• Consumer genetic testing: describes the use of genome sequencing on consumer samples to reveal details about an individuals' genetic make-up which may impact their health e.g. using a cheek swab to determine whether you are likely to be predisposed to particular vitamin deficiencies or whether you are potentially lactose intolerant.
  • Diabetes management: chronic diseases such as diabetes present a substantial market for digital health e.g. continuous or flash glucose monitors which are wearable or non-invasive.
  • Smart home as a carer: lower costs and sizes of sensors, and better connectivity and networks along with ageing and diseased populations mean that fitting sensors into the home is becoming a reality allowing decentralized healthcare e.g. sensors which alert carers in case of an emergency.
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Table of Contents
1.1.The Scope of Digital Health
1.2.Relevant Reports from IDTechEx
1.3.$4.7 Billion Poured into Digital Health in 2017
1.4.Changing Demographics Require Healthcare Reforms
1.5.Global Healthcare Spending is Rising
1.6.Factors Encouraging the Rise of Digital Health
1.7.Enabling Technologies for Digital Health
1.8.Towards a Model of Value-Based Healthcare
1.9.Effective Use of Resources Enabling Cost Efficiency
1.10.Mobile Health and the Quantified Self
1.11.The Future of Healthcare is Consumer-Led
1.12.Big Tech Threatens to Disrupt the Healthcare Industry
1.13.Prevention is the Best Cure
1.14.The Move Towards Personalized Medicine
1.15.Pharma is Struggling, and Disruption is Inevitable
1.16.Consolidating and Collaborating to Survive and Thrive
1.17.Reimbursement Changes: A Pivotal Moment for Digital Health
1.18.Health Policy and Regulations are Complex and Uncertain
1.19.Telehealth and Telemedicine are Poised for Take-Off
1.20.Remote Patient Monitoring is Changing the Face of Healthcare
1.21.Digital Therapeutics - The Next Step for mHealth?
1.22.The Rise of Direct-to-Consumer Genetic Testing
1.23.Monetizing Genomic Testing
1.24.Chronic Diseases are Easy Initial Targets for Digital Health
1.25.Sensors in Smart Homes: Decentralization of Healthcare
1.26.With Big Data Comes Big Questions on Data Security
1.27.Global Challenges in Implementing Digital Health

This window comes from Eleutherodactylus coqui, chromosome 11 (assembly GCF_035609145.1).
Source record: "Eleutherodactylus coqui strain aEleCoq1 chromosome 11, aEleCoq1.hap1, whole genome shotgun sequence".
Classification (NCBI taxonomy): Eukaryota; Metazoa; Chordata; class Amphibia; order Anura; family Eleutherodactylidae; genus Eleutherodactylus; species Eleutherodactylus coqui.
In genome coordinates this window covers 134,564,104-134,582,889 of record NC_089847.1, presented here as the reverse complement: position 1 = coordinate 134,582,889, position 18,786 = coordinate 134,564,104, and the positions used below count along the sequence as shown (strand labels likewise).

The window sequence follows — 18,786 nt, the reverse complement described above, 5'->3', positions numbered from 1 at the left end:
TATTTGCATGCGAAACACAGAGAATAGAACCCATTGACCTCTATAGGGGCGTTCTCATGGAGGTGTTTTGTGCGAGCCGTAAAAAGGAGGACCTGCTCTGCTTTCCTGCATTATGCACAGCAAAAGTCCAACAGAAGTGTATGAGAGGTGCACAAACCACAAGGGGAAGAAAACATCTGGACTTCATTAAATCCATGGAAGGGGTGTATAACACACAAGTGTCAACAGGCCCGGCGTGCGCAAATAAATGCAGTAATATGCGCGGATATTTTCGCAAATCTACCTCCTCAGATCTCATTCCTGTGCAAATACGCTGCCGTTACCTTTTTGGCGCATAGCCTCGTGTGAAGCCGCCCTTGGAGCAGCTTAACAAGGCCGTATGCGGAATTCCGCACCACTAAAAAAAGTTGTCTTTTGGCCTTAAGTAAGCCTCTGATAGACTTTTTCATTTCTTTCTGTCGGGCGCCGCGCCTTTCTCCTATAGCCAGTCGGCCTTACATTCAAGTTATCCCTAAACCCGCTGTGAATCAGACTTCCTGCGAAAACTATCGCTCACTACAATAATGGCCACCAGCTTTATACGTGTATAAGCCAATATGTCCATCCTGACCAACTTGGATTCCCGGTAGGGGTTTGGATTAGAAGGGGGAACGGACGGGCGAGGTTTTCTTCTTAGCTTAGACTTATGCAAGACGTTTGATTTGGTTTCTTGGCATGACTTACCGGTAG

1.28.Outlook for Digital Health: Quality, Outcomes and Value are Key
2.1.The Scope of Digital Health
2.2.Digital Health Definitions
2.3.Changing Demographics Require Healthcare Reforms
2.4.Global Healthcare Spending is Rising
2.5.Margins are Being Squeezed in Healthcare
2.6.Big Tech Players are Moving into Healthcare
2.7.Trouble for Traditional Healthcare?
2.8.From Fee-for-Service to Value-Based Purchasing
2.9.Big Pharma is Struggling
2.10.Digital Disruptors & Big Pharma: A Match Made in Heaven?
2.11.The Future for Pharma
2.12.Mobile Health is Becoming the Norm
2.13.Apps are Moving Towards Voice
2.14.A Move to Precision/Personalized Medicine
2.15.Biosensors are Moving to the Point-of-Care
2.16.Sensors in Wearable Medical devices: Volumes
2.17.Market Outlook: Wrist-Worn Fitness Trackers
2.18.Consumer-Driven, Patient Centred Healthcare
2.19.Challenges in Adopting Digital Technology
2.20.Regulation of Software as a Medical Device
2.21.The Security of Data is a Critical Issue
2.22.Security Risks for Medical Devices
2.23.The P4 Healthcare Model
2.24.The Emergence of a P4 Healthcare System
2.25.Enabling Technologies: 5G
2.26.Access to High Quality Broadband
2.27.Enabling Technologies: IoT
2.28.Enabling Technologies: Artificial Intelligence and Machine Learning
2.29.Can AI Replace Your Doctor?
2.30.Enabling Technologies: VR, AR and MR
3.1.Defining Telehealth and Telemedicine
3.2.The History of Telehealth and Telemedicine
3.3.Telehealth Encompasses a Range of Services
3.4.There are Numerous Types of Telemedicine
3.5.The Key Services Models for Telehealth
3.6.Use Cases for Telehealth and Telemedicine
3.7.Benefits of Telehealth and Telemedicine
3.8.Challenges in Telehealth and Telemedicine
3.9.Is Telehealth a Cost-Effective Solution?
3.10.Payers, Providers, Consumers and Clinicians Benefit